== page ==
Things we take for granted – such as receiving a letter. The first time we realised that we did not have a mailing address was when we went to Darty, a major appliance retailer, to order a washing machine. The salesman asked us for our address, a simple enough question in any language. Steve looked at me and I looked at him and we asked ourselves, “What is our address?”
We could not answer the question since we were not given an official address yet. It’s a new house on a new street in a new development. We had asked the developer about an address months ago but he said that it will be taken care of. Here we are standing at Darty and we need it now.
So we again asked our developer to get us our mailing address. Surely he would know how to get us one easily. To our surprise he did not know how to handle the situation, so we had to take matters into our own hands.
Our neighbour Pierre, who speaks fluent French, took the lead and went to our local post office, La Poste. They told him that he had to go to the main La Poste in the nearby town, Pezenas, where they gave him forms for all of us address-less people in our new little community to fill in.
He brought the forms home and we began filling in the forms together. The first question on the form was “What is your name?” Easy enough, so far, so good. Next was “What is your address?” Uh-oh! We thought that we were filling in the forms to get an address. So Pierre went back to La Poste and explained the situation to them. They told him that he needed to go to the local Mairie, the Mayor’s office and ask the le Maire, the Mayor, for the official address of our development. Le Maire in France has a great deal of power unlike in the USA and UK.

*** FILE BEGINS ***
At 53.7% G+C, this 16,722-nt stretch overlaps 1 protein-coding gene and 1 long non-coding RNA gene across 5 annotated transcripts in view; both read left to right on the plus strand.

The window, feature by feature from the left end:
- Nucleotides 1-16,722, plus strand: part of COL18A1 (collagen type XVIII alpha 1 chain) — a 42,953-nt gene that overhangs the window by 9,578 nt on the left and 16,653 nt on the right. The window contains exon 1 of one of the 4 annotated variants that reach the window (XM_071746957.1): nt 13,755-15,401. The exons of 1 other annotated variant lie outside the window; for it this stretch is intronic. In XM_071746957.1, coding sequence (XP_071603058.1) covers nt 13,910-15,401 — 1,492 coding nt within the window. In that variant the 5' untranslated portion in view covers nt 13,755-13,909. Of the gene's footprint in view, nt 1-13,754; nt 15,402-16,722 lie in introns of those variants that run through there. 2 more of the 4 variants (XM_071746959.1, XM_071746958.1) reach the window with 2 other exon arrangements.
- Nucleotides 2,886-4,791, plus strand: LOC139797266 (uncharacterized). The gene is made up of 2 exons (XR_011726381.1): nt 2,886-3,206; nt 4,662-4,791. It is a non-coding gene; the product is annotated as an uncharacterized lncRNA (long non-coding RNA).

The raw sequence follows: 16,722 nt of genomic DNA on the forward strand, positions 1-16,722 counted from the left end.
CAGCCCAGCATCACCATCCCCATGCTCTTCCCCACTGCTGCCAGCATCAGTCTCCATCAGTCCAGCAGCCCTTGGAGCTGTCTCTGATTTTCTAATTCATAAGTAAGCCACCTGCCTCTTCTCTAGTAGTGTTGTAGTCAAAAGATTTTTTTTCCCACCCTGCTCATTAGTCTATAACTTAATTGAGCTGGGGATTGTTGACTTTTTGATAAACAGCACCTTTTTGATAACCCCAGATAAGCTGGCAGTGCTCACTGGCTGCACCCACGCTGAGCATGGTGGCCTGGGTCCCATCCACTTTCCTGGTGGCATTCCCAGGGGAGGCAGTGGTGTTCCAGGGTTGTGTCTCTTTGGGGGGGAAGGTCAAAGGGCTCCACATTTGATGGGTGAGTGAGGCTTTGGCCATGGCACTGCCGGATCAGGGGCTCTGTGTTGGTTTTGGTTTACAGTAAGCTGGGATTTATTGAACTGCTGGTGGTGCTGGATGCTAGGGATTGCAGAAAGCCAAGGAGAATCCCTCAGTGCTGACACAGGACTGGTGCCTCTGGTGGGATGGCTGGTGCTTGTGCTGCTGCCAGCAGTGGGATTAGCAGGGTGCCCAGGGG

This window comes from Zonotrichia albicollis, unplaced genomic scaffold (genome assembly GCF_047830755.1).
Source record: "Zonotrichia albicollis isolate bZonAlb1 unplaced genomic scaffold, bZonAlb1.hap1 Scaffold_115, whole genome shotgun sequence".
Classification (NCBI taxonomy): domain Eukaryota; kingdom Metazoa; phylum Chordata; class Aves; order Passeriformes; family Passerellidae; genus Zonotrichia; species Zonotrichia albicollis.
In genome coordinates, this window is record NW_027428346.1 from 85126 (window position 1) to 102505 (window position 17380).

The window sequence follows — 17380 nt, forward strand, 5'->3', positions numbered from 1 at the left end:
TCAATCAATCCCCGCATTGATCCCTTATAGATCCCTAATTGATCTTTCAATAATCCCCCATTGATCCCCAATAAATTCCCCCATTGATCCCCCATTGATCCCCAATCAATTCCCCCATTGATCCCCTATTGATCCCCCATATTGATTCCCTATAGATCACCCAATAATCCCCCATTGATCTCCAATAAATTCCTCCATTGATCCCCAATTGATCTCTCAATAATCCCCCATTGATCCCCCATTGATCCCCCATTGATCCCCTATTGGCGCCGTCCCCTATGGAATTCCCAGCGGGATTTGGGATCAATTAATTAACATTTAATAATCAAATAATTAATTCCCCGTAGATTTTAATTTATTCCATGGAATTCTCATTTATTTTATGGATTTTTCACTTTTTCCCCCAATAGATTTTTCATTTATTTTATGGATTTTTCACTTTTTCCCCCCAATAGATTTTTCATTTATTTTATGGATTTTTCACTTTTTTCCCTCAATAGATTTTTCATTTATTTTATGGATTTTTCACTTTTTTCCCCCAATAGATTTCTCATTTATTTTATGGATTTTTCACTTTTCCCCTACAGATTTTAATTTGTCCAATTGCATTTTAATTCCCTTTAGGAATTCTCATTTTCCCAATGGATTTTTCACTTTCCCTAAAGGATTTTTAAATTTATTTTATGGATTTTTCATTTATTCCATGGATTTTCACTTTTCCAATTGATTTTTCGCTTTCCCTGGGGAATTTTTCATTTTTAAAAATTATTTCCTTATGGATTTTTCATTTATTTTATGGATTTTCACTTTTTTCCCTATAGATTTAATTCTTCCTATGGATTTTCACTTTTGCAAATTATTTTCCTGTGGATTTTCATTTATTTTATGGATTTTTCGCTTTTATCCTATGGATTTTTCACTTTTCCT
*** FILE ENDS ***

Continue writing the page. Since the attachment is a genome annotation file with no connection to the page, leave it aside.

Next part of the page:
So Pierre went back to la Mairie and arranged an appointment to see le Maire. A week later la Mairie called the office of the developer and gave him our official address. Pierre again took the forms – now filled in with our address, back to La Poste in Pezenas. They were then happy enough with the forms, but would need to come to our development in the next few days and see that our boites aux lettres, mailboxes, are placed in the proper place. They weren’t – uh-oh again!
The developer did not know that the postman is not allowed to deliver mail on a private road, so les boites aux lettres had to be moved to the bottom of the private road where it meets the main road. The developer has a track record of moving very slowly with these issues, so Pierre decided to take action once again and cleaned up the area and moved the mailboxes to the proper place on the street. Two days later we received our first letters.
Finally, we’ve got mail!
4 thoughts on “You’ve Got Mail!”
Gee, I have complained about mail from New Mexico to California as it seems to travel by donkey! It takes anywhere from 4-7 days depending on the donkey! We do take so much for granted in the States. I think we all need a big wake up call.
What a story, but not untypical! By the way, please can we have you new address – it might come in useful! Love, Pat & Peter